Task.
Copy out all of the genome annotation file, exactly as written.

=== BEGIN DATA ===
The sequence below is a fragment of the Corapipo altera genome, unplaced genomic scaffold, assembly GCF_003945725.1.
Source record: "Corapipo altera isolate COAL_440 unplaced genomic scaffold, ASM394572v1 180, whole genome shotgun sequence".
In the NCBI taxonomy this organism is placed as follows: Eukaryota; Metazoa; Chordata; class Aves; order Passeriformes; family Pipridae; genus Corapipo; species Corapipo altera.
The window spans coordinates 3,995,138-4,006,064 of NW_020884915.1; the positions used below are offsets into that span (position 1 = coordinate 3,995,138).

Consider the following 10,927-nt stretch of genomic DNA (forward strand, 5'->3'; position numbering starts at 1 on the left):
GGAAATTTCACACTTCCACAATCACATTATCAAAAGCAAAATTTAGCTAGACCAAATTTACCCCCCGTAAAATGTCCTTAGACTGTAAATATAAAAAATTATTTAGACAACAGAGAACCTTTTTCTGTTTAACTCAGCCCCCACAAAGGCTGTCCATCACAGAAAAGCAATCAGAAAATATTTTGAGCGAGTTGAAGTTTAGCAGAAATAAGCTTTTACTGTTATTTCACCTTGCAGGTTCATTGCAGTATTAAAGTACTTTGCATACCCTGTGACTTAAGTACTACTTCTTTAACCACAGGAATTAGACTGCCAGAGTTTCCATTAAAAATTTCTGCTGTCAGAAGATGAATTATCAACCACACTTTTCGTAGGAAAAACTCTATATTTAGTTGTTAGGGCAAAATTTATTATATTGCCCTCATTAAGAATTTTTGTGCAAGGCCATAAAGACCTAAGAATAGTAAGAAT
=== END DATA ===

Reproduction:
The sequence below is a fragment of the Corapipo altera genome, unplaced genomic scaffold, assembly GCF_003945725.1.
Source record: "Corapipo altera isolate COAL_440 unplaced genomic scaffold, ASM394572v1 180, whole genome shotgun sequence".
In the NCBI taxonomy this organism is placed as follows: Eukaryota; Metazoa; Chordata; class Aves; order Passeriformes; family Pipridae; genus Corapipo; species Corapipo altera.
The window spans coordinates 3,995,138-4,006,064 of NW_020884915.1; the positions used below are offsets into that span (position 1 = coordinate 3,995,138).

Consider the following 10,927-nt stretch of genomic DNA (forward strand, 5'->3'; position numbering starts at 1 on the left):
GGAAATTTCACACTTCCACAATCACATTATCAAAAGCAAAATTTAGCTAGACCAAATTTACCCCCCGTAAAATGTCCTTAGACTGTAAATATAAAAAATTATTTAGACAACAGAGAACCTTTTTCTGTTTAACTCAGCCCCCACAAAGGCTGTCCATCACAGAAAAGCAATCAGAAAATATTTTGAGCGAGTTGAAGTTTAGCAGAAATAAGCTTTTACTGTTATTTCACCTTGCAGGTTCATTGCAGTATTAAAGTACTTTGCATACCCTGTGACTTAAGTACTACTTCTTTAACCACAGGAATTAGACTGCCAGAGTTTCCATTAAAAATTTCTGCTGTCAGAAGATGAATTATCAACCACACTTTTCGTAGGAAAAACTCTATATTTAGTTGTTAGGGCAAAATTTATTATATTGCCCTCATTAAGAATTTTTGTGCAAGGCCATAAAGACCTAAGAATAGTAAGAAT